13 November, 2009 at 12:40 am

Andrew StaceyIn addition, the PDF produced may not be fully accessible. In particular, the PDF produced by pdftex is not.

12 November, 2009 at 7:15 pm

John ArmstrongBecause the journals are going to replace your style files with their own style file before rerendering the paper. If you send them your own PDF then they’re stuck with using your style, which may not be theirs (including headers, footers, pagination, etc.).

12 November, 2009 at 10:21 pm

Pacha NambiI see your point and appreciate your comments, I checked to see what ACS does with regard to styles. It turns out each journal published by ACS has its own style – especially with respect to literature citations – even though there is some commonality among them. So, it appears we are left with using a number of interconversion tools for format exchange. What a waste of time!.

13 November, 2009 at 9:45 am

Jacques Distler“So, it appears we are left with using a number of interconversion tools for format exchange. What a waste of time!.”You have drawn precisely the

wrongconclusion from the available data.Because each journal has its own style and citation format, what you want is a submission format which

separatesstyle from content. PDF bakes stylistic decisions (right down to the fonts used, and the precise placement of glyphs on the page) into the file, which makes itutterly unsuitableas a submission format.A LaTeX source file, with citations in Bibtex format, presents the content, but leaves the stylistic decisions to the Journal’s choice of LaTeX document class and Bibtex style.

And, indeed, the ACS does have its own LaTeX document class (and Bibtex style) for preparing manuscripts. It’s available from the their website, and is included in most contemporary TeX distributions (e.g. texlive2009).

13 November, 2009 at 9:58 am

Jacques DistlerThirty-seve different journals are supported with the same document class:

\documentclass[journal=ancham,manuscript=review]{achemso}

23 November, 2009 at 6:52 am

Peter KrautzbergerI know it is a bit late in the thread, but does anybody know what http://www.mathjax.com/ is about? It sounds very promising, but also like vaporware.

15 December, 2009 at 2:48 pm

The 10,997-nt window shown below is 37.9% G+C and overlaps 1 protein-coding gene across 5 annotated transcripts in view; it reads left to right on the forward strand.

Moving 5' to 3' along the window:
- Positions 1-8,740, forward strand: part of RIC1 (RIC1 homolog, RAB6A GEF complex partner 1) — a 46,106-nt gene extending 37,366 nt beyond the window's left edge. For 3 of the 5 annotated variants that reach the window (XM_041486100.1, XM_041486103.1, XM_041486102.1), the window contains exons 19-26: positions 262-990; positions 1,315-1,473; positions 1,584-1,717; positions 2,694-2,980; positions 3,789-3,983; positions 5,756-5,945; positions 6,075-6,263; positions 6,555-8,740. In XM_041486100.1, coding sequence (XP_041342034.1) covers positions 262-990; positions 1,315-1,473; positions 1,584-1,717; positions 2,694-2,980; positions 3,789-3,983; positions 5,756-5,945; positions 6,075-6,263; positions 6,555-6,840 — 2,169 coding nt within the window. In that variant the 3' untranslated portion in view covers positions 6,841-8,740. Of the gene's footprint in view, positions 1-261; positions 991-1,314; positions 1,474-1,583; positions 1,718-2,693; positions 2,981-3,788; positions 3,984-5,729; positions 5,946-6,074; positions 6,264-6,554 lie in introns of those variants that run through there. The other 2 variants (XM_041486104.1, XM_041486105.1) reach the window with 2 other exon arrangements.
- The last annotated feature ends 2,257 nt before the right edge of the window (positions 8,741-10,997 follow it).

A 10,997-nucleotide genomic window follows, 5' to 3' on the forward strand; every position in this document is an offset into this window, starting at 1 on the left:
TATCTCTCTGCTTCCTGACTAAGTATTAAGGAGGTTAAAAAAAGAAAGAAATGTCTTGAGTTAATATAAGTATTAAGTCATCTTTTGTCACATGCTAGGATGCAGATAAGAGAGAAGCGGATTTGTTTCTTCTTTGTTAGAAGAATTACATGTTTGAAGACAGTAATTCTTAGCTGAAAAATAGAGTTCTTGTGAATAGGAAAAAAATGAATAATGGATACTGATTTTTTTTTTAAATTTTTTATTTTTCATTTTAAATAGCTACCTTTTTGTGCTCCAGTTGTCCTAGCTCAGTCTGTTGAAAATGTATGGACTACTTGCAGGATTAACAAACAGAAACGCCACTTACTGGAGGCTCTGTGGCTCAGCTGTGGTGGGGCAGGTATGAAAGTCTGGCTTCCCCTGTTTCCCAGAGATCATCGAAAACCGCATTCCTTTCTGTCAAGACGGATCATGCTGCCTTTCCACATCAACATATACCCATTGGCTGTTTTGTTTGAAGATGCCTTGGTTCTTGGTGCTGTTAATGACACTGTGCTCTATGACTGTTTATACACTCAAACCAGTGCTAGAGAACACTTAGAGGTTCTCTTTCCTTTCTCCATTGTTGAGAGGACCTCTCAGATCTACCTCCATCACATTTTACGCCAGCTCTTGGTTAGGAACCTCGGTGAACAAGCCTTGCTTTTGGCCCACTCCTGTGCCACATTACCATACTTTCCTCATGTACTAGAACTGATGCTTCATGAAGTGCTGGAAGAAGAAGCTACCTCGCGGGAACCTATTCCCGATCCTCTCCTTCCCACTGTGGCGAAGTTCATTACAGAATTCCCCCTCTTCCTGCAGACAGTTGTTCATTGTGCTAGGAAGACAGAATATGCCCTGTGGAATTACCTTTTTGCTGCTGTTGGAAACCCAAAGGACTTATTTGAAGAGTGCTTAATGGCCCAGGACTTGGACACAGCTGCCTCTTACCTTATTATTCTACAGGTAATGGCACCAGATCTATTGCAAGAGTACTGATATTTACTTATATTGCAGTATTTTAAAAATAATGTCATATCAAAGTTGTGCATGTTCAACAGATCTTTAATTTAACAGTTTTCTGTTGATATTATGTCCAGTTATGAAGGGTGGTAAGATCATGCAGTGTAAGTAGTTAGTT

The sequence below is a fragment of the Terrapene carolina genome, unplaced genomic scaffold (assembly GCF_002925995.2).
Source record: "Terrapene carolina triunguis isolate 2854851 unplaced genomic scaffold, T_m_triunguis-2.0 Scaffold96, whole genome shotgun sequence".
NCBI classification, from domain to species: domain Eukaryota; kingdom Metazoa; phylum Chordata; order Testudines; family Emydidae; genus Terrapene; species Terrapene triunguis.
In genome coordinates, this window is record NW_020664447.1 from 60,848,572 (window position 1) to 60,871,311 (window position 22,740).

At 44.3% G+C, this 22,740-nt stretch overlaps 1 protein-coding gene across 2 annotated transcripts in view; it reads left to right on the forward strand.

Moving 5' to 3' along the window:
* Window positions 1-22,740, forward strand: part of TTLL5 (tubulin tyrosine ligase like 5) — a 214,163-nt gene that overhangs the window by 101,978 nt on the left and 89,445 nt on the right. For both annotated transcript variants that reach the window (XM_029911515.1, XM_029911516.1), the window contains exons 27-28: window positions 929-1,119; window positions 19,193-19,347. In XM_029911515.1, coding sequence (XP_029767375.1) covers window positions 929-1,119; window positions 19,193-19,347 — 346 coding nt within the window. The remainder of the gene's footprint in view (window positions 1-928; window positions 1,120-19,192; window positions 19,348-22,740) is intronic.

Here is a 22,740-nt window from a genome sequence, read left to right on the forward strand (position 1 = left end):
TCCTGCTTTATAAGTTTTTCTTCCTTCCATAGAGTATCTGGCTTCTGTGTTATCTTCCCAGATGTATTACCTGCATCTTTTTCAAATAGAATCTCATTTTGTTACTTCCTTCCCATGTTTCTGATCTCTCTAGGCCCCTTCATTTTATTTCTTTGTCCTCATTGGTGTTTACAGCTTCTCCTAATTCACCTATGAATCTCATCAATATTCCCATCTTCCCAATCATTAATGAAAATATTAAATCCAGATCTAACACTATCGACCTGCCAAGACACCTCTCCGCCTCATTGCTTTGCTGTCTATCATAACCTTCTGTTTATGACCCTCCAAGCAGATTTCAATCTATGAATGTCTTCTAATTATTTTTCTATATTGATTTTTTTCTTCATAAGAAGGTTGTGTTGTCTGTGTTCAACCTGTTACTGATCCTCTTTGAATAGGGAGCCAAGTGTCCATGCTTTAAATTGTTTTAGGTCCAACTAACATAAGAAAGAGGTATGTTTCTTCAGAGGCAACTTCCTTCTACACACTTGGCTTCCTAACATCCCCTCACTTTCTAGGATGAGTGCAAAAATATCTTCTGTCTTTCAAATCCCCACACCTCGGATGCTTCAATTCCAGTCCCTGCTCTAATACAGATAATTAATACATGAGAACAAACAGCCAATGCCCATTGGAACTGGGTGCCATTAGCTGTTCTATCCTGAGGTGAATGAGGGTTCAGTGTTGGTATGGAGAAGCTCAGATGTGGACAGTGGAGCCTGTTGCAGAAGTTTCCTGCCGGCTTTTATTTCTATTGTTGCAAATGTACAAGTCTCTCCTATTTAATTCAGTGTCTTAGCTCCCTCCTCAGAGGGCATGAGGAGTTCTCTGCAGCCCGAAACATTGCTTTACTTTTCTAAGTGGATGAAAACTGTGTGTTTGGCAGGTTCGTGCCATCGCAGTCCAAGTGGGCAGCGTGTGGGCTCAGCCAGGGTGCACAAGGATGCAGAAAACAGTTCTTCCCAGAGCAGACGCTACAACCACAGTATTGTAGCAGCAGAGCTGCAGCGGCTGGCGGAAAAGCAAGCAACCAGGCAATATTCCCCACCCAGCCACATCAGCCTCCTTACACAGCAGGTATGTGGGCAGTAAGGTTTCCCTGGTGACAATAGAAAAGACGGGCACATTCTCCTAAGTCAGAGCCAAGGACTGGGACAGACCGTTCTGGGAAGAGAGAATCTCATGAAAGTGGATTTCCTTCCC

Paul ToppingWe are gradually getting the MathJax site and s/w up and running. There is now a sample page up. There is a lot of fine-tuning and debugging left to do so try not to be too hard on it yet. We are also putting the final touches on the license, which is a process of trying to please multiple parties. Formal announcements will be out soon.

Paul Topping

Design Science, Inc.

one of the founding MathJax parties

6 January, 2010 at 3:19 pm

ateixeirahttp://watchmath.com/vlog/?cat=72

http://www.watchmath.blogspot.com/

Seems to be a very good tool for right now. It allows a lot more from LateX than wordpress.com and when together with Luca Trevisan’s script (with a few changes so that it can work in blogspot) seems to be a real terrific tool.

Other than that I reall can’t say much about this.

18 August, 2010 at 4:18 am

Michael NielsenJust wanted to point out that the latest build of webkit now incorporates MathML:

http://webkit.org/blog/1366/announcing%E2%80%A6mathml/

This matters because webkit is behind Safari, Chrome, the Android and Blackberry browsers, and many others. So in the future it looks very likely that those browsers will support MathML.

18 August, 2010 at 4:22 am

Michael NielsenI forgot to mention: Firefox also supports MathML natively, leaving IE as the only major browser which does not.

18 August, 2010 at 7:14 am

Jacques DistlerThis is, indeed, big news.

Another important one is Firefox’s support for MathML-in-HTML5.

But it does support MathML through a (very nice) plugin.

And that plugin provides accessibility features to the visually impaired (reading equations aloud, or converting them to Braille).

25 June, 2013 at 9:40 am

mathtuition88Reblogged this on Singapore Maths Tuition.